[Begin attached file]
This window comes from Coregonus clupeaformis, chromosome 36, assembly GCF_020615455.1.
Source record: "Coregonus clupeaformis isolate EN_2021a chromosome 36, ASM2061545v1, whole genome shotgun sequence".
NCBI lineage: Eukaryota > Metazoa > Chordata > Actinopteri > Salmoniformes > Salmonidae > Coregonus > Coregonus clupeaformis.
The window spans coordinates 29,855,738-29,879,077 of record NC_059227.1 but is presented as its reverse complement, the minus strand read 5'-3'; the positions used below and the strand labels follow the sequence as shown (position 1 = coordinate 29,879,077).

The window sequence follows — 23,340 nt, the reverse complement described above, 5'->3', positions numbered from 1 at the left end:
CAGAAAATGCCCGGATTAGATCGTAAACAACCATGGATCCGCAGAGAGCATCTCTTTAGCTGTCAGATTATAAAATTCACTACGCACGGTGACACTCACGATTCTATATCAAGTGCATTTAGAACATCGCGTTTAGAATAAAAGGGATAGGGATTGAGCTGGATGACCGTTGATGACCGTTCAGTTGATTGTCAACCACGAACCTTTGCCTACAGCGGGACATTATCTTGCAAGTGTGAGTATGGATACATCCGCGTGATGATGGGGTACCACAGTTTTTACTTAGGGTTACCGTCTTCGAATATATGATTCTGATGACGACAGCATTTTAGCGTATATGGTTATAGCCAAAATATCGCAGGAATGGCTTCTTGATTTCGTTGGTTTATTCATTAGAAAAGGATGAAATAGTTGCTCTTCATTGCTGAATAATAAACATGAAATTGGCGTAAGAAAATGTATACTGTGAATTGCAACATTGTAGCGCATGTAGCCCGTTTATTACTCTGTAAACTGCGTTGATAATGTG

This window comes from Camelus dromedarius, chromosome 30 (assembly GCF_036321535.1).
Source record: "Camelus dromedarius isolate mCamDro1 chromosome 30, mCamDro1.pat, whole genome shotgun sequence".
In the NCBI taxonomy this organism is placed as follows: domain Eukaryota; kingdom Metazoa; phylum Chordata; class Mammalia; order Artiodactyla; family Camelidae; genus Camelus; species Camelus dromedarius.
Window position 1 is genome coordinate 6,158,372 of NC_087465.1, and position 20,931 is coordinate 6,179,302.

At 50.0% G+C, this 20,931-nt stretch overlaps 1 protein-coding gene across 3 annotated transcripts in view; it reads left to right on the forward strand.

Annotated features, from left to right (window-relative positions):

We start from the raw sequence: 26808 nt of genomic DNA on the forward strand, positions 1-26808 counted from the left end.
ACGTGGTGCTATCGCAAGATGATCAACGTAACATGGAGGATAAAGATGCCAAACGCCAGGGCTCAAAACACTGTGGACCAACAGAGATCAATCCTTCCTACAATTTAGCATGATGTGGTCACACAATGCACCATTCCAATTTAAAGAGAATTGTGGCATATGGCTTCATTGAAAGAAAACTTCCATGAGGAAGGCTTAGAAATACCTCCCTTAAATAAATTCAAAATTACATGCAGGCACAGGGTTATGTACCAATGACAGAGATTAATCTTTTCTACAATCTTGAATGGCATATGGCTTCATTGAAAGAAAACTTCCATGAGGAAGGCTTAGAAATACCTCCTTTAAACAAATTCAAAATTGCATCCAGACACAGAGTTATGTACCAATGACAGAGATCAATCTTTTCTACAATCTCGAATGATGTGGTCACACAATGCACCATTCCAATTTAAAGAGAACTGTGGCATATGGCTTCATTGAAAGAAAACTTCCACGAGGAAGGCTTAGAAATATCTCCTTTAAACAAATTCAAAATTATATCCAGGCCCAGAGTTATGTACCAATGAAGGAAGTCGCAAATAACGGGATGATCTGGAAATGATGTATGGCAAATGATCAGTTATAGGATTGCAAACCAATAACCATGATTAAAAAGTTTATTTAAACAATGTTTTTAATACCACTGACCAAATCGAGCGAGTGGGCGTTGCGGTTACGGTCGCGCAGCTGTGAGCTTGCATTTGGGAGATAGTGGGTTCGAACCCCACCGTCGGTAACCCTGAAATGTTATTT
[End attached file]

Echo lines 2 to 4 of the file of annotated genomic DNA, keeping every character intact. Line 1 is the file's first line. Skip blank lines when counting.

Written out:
Source record: "Coregonus clupeaformis isolate EN_2021a chromosome 36, ASM2061545v1, whole genome shotgun sequence".
NCBI lineage: Eukaryota > Metazoa > Chordata > Actinopteri > Salmoniformes > Salmonidae > Coregonus > Coregonus clupeaformis.
The window spans coordinates 29,855,738-29,879,077 of record NC_059227.1 but is presented as its reverse complement, the minus strand read 5'-3'; the positions used below and the strand labels follow the sequence as shown (position 1 = coordinate 29,879,077).